Lawmakers look to block Verizon-cable spectrum deal

By Kenneth Corbin, CIO |  Mobile & Wireless, Verizon, wireless spectrum

As Verizon Wireless' $3.9 billion spectrum and marketing agreements with several of the nation's largest cable companies near the end stages of a regulatory review, critics are urging antitrust authorities to block the transactions outright or attach significant conditions that they say are necessary to preserve competition and protect consumers.

Under the agreement, Verizon Wireless would acquire a swath of spectrum from Comcast, Time Warner Cable and Bright House Networks (as well as Cox, in a separate transaction) and the firms would enter into joint marketing and operating agreements through which they would promote and sell each other's services.

But for critics who warn against greater consolidation in the telecommunications sector, the deal would further an alarming trend and erode competition, likely driving up prices.

"We should be very careful about approving deals like this which turns competitors into collaborators," Rep. Jerrold Nadler (D-N.Y.) told reporters on a conference call. "This should raise serious red flags."

In July, Nadler was one of 32 members of Congress who signed a letter to the heads of the Justice Department and Federal Communications Commission urging a close review of the transaction and suggesting that the deal violates provisions of the 1996 Telecommunications Act concerning marketplace diversity.

"We want firms to compete, not capitulate or collaborate," Nadler said.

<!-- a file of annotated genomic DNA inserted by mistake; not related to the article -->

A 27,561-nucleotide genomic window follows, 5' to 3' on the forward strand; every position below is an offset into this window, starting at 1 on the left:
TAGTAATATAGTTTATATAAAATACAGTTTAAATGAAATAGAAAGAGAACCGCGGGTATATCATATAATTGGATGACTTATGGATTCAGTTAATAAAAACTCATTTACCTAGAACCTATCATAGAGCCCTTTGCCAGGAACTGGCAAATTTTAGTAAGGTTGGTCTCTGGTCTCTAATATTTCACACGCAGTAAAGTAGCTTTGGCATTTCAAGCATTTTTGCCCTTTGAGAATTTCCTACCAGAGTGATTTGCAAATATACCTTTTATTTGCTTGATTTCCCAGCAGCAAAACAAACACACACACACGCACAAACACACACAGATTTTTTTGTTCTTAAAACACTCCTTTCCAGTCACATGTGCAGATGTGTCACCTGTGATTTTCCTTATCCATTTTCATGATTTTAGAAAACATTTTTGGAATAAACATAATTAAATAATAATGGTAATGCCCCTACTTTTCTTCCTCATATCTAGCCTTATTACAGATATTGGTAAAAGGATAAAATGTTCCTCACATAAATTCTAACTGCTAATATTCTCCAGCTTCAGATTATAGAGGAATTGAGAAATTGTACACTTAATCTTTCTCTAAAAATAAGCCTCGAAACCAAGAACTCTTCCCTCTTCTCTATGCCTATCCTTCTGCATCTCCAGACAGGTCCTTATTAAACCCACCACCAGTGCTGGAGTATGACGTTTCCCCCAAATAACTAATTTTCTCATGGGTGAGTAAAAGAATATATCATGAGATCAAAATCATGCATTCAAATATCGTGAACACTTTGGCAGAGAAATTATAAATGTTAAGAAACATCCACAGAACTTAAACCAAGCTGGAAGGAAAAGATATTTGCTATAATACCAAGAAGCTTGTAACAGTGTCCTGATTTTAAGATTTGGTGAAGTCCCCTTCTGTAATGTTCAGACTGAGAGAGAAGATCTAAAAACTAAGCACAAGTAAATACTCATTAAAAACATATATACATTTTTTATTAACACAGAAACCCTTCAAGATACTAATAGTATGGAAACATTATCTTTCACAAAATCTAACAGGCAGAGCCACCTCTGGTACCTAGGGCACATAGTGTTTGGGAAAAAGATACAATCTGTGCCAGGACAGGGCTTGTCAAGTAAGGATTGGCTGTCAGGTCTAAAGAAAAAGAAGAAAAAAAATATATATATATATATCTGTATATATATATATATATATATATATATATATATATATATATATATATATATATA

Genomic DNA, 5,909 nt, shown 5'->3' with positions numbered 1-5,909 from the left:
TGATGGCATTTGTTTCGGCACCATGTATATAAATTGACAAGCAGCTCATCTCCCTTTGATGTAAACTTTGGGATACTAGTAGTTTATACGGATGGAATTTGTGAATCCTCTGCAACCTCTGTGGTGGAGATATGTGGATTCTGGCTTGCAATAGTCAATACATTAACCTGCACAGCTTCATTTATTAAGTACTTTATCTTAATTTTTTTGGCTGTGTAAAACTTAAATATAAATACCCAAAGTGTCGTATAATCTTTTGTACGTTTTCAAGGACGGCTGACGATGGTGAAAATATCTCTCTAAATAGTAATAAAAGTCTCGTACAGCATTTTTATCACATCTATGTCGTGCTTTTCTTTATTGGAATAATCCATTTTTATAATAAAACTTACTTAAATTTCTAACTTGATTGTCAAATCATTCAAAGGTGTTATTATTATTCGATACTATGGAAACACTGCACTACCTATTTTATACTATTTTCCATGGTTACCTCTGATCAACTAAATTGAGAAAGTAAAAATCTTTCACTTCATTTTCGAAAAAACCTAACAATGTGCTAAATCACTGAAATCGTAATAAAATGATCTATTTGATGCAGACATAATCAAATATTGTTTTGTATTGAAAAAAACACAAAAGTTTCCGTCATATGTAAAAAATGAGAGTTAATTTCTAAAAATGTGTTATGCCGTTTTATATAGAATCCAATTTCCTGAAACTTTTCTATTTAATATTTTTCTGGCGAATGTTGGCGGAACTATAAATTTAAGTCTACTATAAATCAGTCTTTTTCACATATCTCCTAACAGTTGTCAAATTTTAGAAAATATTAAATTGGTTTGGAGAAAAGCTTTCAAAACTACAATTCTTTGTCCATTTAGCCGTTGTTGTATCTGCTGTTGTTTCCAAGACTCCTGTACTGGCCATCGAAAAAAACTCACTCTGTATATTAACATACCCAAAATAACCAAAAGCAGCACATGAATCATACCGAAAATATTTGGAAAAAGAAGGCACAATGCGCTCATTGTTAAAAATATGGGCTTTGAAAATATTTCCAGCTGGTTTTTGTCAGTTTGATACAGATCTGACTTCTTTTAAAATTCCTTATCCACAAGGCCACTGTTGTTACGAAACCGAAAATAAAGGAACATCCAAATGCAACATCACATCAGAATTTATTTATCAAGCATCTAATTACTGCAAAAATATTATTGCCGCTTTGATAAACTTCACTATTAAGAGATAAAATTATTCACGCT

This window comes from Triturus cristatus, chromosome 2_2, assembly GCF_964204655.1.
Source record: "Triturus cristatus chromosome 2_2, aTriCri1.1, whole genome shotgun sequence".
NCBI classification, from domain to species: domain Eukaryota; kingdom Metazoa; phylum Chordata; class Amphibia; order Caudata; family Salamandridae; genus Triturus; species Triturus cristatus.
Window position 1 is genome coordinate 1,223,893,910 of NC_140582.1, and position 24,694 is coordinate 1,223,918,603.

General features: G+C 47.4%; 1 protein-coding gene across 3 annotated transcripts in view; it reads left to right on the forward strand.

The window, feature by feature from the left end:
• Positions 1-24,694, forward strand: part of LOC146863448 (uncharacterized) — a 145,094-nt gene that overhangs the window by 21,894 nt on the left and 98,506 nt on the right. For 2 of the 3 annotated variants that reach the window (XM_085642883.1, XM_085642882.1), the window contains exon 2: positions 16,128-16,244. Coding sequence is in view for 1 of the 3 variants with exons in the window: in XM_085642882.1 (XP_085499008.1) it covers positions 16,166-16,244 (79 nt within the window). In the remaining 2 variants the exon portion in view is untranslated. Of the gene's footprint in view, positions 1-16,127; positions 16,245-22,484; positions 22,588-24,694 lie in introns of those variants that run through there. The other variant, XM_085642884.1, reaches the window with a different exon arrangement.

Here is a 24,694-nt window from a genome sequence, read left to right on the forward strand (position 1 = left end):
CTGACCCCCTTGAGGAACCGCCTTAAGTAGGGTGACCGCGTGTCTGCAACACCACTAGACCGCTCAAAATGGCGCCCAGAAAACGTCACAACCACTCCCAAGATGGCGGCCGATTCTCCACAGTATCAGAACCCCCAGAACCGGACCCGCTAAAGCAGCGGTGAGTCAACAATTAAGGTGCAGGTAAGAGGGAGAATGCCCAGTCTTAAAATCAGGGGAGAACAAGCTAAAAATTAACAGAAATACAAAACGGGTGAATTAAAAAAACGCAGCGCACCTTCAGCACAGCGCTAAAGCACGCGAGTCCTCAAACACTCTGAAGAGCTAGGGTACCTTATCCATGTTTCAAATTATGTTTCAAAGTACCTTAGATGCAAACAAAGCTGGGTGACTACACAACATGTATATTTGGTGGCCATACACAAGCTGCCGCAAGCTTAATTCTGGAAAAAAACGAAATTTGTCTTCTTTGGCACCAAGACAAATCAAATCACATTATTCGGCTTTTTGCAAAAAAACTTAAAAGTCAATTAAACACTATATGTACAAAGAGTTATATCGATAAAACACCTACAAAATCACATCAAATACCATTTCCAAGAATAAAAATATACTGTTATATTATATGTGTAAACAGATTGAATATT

Rep. Brian Higgins, another New York Democrat, called the deal "anti-city" and "anti-rural communities," adding that he "urge[s] a renegotiation or rediscussion of this deal."

Of particular concern are the joint agreements that raise the prospect of Verizon ceding its television and broadband Internet businesses to the cable outfits while strengthening its position in the wireless market.

But that confuses Verizon Communications and its namesake wireless operator, in which it holds a majority stake, according to Ed McFadden, a spokesman for Verizon Communications. McFadden noted that the telecom giant's FiOS service is hugely profitable and insisted that the firm will continue to compete aggressively should the proposed transactions win regulatory approval.

"FIOS has been taking market share from the cable companies consistently for years now. That's not going to change," he said. "Verizon FiOS will go head to head with cable anytime, anywhere."

McFadden said that Verizon expects approval of the cable agreements before the end of the summer.


Originally published on CIO |  Click here to read the original story.
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